March 9, 2010 Leave a comment
Let's stick with the theme of the media's interest in GOP-talking point ratings over honest journalism with the utterly deplorable case of Liz Cheney's organization releasing an ad referring to the Department of Justice as "Department of Jihad" because it employs lawyers who have worked defending Guantanamo detainees (most of whom we actually know were innocent, not "the worst of the worst." For the moment, we'll hold off on how scurrilous, anti-American, and morally shameful this attack is and take a look at how CNN covered the matter. Via Glenn Greenwald (you really should read the whole post, here's the key excerpts):
On Twitter yesterday, I wrote: "How media figures treat Liz Cheney after her vile McCarthyite smear campaign will say a lot about their character."
CNN's Wolf Blitzer spoke volumes today about himself and his "news network." First, on Twitter earlier today, he excitedly promoted
his upcoming story about what he called the "intense debate about Obama
Justice Dept bringing in lawyers who previously represented Gitmo
Blitzer first teased the
segment as this on-screen logo appeared, taken directly from the Cheney/Kristol ad: "HAPPENING NOW: DEPT. OF JIHAD?"
The next time he teased the story, CNN flashed this logo — "Al Qaeda 7?"
— also taken directly from the Cheney/Kristol ad, as Blitzer explained
that numerous Justice Department lawyers have been — as he put it — "accused of disloyalty"
by a national security organization headed by Liz Cheney. The
final Blitzer tease came as these words were flashed on the screen: "Are Justice Dept. lawyers disloyal?"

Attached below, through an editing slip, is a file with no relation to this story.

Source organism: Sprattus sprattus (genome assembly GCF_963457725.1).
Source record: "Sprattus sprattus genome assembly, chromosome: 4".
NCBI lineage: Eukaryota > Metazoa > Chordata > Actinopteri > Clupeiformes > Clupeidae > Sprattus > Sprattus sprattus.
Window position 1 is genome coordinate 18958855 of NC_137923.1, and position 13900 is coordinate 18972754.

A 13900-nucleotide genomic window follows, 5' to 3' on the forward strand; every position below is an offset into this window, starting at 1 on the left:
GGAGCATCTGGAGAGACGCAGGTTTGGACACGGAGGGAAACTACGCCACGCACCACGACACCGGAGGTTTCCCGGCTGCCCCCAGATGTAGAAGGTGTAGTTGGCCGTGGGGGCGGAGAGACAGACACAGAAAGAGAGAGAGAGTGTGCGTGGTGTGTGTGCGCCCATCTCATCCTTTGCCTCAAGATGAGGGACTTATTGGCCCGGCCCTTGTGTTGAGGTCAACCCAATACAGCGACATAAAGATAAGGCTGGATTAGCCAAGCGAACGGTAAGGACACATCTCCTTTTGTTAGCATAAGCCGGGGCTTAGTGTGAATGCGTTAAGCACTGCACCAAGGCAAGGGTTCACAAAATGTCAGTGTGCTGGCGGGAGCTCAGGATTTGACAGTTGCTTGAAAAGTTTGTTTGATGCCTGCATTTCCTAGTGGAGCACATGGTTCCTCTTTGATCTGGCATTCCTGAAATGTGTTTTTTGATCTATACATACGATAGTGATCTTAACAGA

story itself began when Blitzer posed this question: "Should there be
a loyalty test over at the Justice Department?" He then introduced
CNN Homeland Security Correspondent Jeanne Meserve, who — echoing Liz
Cheney — introduced her segment by asking about the Obama DOJ: "Should it really be called the Department of Jihad"?
segment then included, without any judgment, various opinions on these
questions, with "some" saying that lawyers shouldn't be judged by the
clients they represent while "others" explained that these lawyers'
presence in the Justice Department presents a serious national security
issue. None of the facts compiled earlier today by ABC News' Jake Tapper
— such as the fact that the Bush DOJ also hired lawyers who had
represented Guantanamo detainees, just as Rudy Giuliani's firm had,
without any objections from the Right — made it into CNN's story, as I knew would happen.
Meserve's breezily neutral, "each-side-says" report, Blitzer hosted a
"debate," featuring right-wing lawyer Victoria Toensig defending the
Cheney/Kristol crusade, and some criminal defense lawyer meekly and
lamely objecting to some (though not all) of Toensig's
arguments. Blitzer passively let Toensig ramble uninterrupted and
dominate the exchange, asking not a single challenging question. The
entire time as Meserve's story itself was being broadcast and the
"debate" took place, this was the logo CNN had on screen: "DEVELOPING STORY – ARE JUSTICE DEPT. LAWYERS DISLOYAL?"
The two segments, from start to finish, were constructed based on the
exact McCarthyite narrative Cheney and Kristol puked up, and although
Blitzer did note that even some Bush officials found the ad to have
gone "too far," the entire 30 minutes of broadcast time — both when
the story was repeatedly previewed and when it finally appeared —
continuously reinforced the smears with both graphics and Blitzer's
As much as conservatives mindlessly believing in the "liberal media bias" annoys me, I don't think anything annoys me more than the absurdly mistaken belief that CNN, in particular, has a liberal bias. What they have is pathetic standards for journalism. And, on the merits of this disgusting smear, Eugene Robinson has a nice column highlighting the criticism from very conservative (yet, still with integrity) legal scholars. Of course, the Post in there ongoing efforts to show "we're not part of the stinkin' Liberal Media" has hired former Bush speech-writing hack, Marc Thiessen, who actually tries to defend this.